Craig Ludwig



















Defenceman Craig Ludwig was a solid player in his own end and a punishing hitter during his eight seasons with the Canadiens. His experience and savvy were an important factor on both the 1986 Habs Cup and 1999 Dallas Stanley Cup winning teams.

Ludwig's role with Montreal was to solidly anchor the play of more offensive types by providing positional consistency and rugged play. Teamed often with either of Larry Robinson or Chris Chelios, Ludwig made choosing his side of the Habs end a bruising one. Not only did Ludwig hit with authority, he was badass nasty when it came to sending messages to opponants with high sticks, elbows, and scratchy gloves in players faces.

Ludwig understood his role perfectly and always played within his means. He was an adept first passer, a feared pugilist seldom tested, and a shot blocker with few peers. This steady assault of workmanlike attributes were big factors when Montreal reached the semi finals in 1984, won the Stanley Cup in 1986, and reached the finals again in 1989.

Mike Keane



















I recall how, when Mike Keane made the Canadiens from training camp in 1988, that Habs coach Pat Burns was practically vilified in the media for the promotion.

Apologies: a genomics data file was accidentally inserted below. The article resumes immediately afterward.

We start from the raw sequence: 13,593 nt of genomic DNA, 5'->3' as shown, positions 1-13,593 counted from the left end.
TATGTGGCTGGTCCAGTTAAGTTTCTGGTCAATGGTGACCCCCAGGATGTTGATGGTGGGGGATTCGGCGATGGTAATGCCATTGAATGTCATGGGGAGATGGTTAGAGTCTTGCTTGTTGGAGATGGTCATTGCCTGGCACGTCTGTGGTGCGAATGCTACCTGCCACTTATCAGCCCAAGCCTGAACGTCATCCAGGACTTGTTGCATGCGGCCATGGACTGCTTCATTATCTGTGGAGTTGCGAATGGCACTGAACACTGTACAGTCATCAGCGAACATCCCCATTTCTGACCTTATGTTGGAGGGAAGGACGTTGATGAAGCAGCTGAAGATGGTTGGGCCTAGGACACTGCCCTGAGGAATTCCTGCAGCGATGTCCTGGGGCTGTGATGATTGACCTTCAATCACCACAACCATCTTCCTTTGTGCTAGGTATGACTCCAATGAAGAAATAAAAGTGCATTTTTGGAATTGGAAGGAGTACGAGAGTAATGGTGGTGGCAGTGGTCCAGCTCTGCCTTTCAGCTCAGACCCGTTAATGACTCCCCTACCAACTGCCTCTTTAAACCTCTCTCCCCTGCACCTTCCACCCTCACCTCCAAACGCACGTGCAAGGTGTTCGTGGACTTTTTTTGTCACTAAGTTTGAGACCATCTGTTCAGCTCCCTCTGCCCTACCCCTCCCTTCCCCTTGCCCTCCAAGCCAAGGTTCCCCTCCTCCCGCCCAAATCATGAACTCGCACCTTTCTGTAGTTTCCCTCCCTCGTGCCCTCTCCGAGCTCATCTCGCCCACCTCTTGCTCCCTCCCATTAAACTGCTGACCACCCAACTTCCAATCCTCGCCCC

Burns evidently knew something about Keane that the Montreal press did not, and it didn't take long for Keane's worth to show itself. hardly an offensive threat, Keane demonstrated leadership from the get - go with head first play and an unabashed enthusiam for mixing it up. His scrappy essentials and unselfish giving of his every pound translated itself to teammates conciences, and Keane was no stranger to speaking loudly when those around him took the easy route.

The feisty Keane was signed as a free agent by Montreal just before start of 1985-86 season and he scored 68 points in 78 games during his first pro season in Sherbrooke. Burns loved his aggresive style and brought him up to the NHL in 1988-89. He scored 16 goals as a rookie and immediatly impressed with his robust play. He added another four goals in the playoffs to help Montreal reach the final, a series they eventually lost to the Calgary Flames. Keane's best year was 1992-93 when he scored 60 points and scored 15 points in 19 post-season games as Montreal won the Stanley Cup.